like, im not sure if he gets the joke, but doesn't think it's funny or if he doesn't get it at allPlym wrote:Timmy94 wrote:Serby, could you explain it? I mean, the opposite of "in" is "out", but that can't be the joke...
flop.mrlemonade wrote:omg I don't get it eitherrrrr
Then explain it please!CrazyCrazy wrote:A bit of punctuation would make it easier to understand. It's not funny though.
This one made me get it... But yeah, rather eureka effect than actually funny.mrlemonade wrote:OH
billy's punctuation comment made me get it
my brain just refused to separate 'shout out' as shout + out
You mean the "I don't get it, why"-part, right ? Truth to be told, you don't really deal with punctuation that much in English classes at school. I even learned new (at least to me) aspects about it in college, although it could be considered a rather elementary linguistic topic.Serby wrote:I really lover your "German" commas, so cute.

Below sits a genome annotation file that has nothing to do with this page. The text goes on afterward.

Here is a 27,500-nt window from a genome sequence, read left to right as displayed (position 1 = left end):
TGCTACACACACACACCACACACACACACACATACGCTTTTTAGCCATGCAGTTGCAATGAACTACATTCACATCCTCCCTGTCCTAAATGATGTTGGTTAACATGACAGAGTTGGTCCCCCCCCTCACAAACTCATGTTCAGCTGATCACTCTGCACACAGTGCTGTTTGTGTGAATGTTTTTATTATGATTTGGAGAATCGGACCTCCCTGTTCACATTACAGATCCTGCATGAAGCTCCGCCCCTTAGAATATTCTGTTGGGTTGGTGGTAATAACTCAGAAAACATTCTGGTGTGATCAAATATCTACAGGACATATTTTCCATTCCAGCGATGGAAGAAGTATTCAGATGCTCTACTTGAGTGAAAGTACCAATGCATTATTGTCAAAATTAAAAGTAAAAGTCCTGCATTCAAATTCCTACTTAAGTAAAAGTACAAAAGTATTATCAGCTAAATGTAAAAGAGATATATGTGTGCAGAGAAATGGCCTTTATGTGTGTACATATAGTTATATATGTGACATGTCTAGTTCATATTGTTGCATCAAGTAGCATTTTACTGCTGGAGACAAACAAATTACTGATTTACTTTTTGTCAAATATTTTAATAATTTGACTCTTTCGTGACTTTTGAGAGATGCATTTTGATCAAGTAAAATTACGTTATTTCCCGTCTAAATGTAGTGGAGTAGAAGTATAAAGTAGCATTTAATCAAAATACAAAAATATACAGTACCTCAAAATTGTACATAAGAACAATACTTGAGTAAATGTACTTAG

It is hard. It already is when it comes to the first language, but it's even tougher when it comes to a foreign language that follows its own rules. But then again, the grammar you teach in middle school is supposed to prepare you for high school when you deal with more difficult topics such as culture and literature and you have to speak the language well enough by then for it not to be an obstacle anymore. I mean, let's say you're supposed to write an essay on the American Dream. How to do it if you don't know about punctuation?biscuits wrote:I avoid teaching punctuation. It's hard. I hate it when students ask me about commas
I'm already teaching lol, I have far from the best qualifications but idc practice makes perfect, I'm young and all thatTimmy94 wrote:@mrlemonade: You wrote before that you consider the job of a teacher as possible option for you. Being scared of students' questions is not the best qualification for that job though .